4 Terrific Ways to Combat Spiritual Appropriation


Prime Shine, Social Consciousness / Sunday, November 26th, 2017

Affirmation: I value and appreciate each person’s spiritual identity and seek ways to uplift their history, beliefs, and practices

Is it possible to be appreciative of religious and cultural beliefs without sliding over that thin line of appropriation?

I am a young and diverse member of the New Thought community, which trends towards middle-aged and white. Throughout my life, I have dealt with people who view me as exotic or other. As a result, I am sensitive towards New Thought community members who integrate religious elements into their spiritual practice without understanding the historical implications. This reality gives me pause.

I know that those who do this often mean no harm, as they have been fitted with the tailor-made blinders of privilege. Nonetheless, blase mimicking of another’s traditions can be damaging and trends down a slope into degradation. On the other side of the conversation, I whole-heartedly stand by the New Thought statement: “Ancient Wisdom, New Thought.” I am an immense lover of all things religious and know that we can appreciate and even adopt spiritual practices from other traditions. The question is . . . How?

How can we take the thread of Ancient Wisdom found throughout these spiritual traditions without disrespecting or diminishing the persons who follow them?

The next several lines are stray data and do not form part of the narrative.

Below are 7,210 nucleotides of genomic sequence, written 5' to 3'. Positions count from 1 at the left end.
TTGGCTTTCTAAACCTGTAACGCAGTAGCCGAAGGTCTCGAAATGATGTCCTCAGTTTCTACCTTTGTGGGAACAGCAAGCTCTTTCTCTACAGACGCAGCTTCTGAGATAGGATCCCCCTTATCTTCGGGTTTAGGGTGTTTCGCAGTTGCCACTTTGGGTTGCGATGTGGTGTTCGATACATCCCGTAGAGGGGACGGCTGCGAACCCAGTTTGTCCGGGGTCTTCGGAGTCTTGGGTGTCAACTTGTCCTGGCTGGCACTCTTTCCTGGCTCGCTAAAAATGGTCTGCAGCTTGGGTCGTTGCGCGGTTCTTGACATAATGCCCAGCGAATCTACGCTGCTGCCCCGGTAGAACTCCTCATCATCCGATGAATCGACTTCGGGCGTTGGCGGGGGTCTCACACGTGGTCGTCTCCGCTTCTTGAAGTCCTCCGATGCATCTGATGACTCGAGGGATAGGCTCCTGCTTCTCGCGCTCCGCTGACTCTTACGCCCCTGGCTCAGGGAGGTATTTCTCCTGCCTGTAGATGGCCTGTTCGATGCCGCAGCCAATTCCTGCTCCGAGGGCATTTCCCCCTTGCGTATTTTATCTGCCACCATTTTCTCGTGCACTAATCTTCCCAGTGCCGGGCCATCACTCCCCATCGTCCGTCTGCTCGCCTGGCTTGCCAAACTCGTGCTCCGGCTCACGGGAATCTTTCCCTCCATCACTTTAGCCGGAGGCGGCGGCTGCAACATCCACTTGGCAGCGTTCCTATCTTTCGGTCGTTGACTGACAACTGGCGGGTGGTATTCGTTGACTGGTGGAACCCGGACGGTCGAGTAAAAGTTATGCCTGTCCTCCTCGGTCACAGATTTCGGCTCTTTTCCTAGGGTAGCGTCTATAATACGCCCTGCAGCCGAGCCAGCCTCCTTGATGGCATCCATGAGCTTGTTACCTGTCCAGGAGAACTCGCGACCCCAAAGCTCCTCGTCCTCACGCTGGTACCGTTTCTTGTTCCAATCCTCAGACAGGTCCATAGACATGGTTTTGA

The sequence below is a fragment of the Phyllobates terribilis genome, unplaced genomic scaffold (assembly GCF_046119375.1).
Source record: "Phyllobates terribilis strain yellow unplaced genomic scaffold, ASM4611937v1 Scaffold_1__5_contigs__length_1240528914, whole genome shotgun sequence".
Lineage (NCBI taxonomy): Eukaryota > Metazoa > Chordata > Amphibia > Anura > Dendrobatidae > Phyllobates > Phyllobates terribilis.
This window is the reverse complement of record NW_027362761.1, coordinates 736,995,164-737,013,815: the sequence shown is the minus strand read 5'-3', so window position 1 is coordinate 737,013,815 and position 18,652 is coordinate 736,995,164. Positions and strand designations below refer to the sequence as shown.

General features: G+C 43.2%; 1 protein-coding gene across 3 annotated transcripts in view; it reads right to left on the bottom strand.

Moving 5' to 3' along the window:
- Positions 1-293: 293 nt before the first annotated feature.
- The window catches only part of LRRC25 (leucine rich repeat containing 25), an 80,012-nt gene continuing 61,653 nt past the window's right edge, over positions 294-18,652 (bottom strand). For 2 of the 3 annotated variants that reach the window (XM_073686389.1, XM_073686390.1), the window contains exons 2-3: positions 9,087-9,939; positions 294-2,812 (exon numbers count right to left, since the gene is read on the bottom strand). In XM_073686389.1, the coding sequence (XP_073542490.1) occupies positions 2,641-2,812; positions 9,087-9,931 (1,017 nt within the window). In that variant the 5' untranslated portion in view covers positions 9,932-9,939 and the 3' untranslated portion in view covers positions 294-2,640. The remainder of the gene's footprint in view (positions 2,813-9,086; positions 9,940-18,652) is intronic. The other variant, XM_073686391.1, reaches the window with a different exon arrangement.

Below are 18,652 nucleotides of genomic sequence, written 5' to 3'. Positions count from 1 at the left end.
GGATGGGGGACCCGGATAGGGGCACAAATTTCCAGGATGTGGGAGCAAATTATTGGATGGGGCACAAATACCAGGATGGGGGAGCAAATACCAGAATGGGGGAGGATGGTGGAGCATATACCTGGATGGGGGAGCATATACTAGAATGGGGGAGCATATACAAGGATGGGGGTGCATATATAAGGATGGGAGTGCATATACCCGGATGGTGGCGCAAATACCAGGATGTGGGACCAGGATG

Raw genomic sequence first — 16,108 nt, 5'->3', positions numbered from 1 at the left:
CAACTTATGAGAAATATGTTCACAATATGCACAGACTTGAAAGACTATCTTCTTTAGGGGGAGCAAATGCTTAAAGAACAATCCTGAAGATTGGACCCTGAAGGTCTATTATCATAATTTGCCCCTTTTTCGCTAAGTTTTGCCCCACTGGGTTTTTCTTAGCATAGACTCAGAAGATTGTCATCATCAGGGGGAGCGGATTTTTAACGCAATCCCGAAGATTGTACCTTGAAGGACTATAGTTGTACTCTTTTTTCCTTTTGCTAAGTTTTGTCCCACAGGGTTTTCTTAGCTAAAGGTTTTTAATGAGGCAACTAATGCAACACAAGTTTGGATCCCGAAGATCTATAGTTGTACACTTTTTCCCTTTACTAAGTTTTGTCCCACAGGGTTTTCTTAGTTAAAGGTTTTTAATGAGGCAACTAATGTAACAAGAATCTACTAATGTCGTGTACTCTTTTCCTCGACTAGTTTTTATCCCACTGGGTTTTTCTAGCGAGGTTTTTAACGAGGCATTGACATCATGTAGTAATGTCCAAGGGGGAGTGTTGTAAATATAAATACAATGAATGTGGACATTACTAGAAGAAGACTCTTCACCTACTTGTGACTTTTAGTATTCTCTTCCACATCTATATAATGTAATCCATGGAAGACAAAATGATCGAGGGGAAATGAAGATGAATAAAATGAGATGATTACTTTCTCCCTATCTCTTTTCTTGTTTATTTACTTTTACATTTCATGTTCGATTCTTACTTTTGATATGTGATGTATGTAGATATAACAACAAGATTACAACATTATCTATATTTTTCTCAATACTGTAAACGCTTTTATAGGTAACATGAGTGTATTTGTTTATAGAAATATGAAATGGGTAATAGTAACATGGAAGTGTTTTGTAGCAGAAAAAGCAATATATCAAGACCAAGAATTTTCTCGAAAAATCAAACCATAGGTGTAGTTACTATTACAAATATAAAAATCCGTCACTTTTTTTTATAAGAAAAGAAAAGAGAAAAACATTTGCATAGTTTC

As I grow and evolve, my answer to this question will evolve, as well. But for now, here are some considerations for integrating a new spiritual practice into your life.

  1. Study the history and cultural significance of the spiritual practices you incorporate

In a world where yoga has become a mainstream fitness practice in every gym and people decorate their homes using feng shui or their favorite brand of Buddha, it is easy to commercialize the spirituality of others. This isn’t a new phenomena. Even as Europeans colonized and “civilized” any person who inhabited beautiful and abundant lands, they tore apart their cultures in dual parts fetishized romanticism and dehumanizing mockery. They set up exhibitions, shows, and created so-called art all in the name of profiting.

Knowing this, we must be careful of how we incorporate spiritual practices into our daily regime.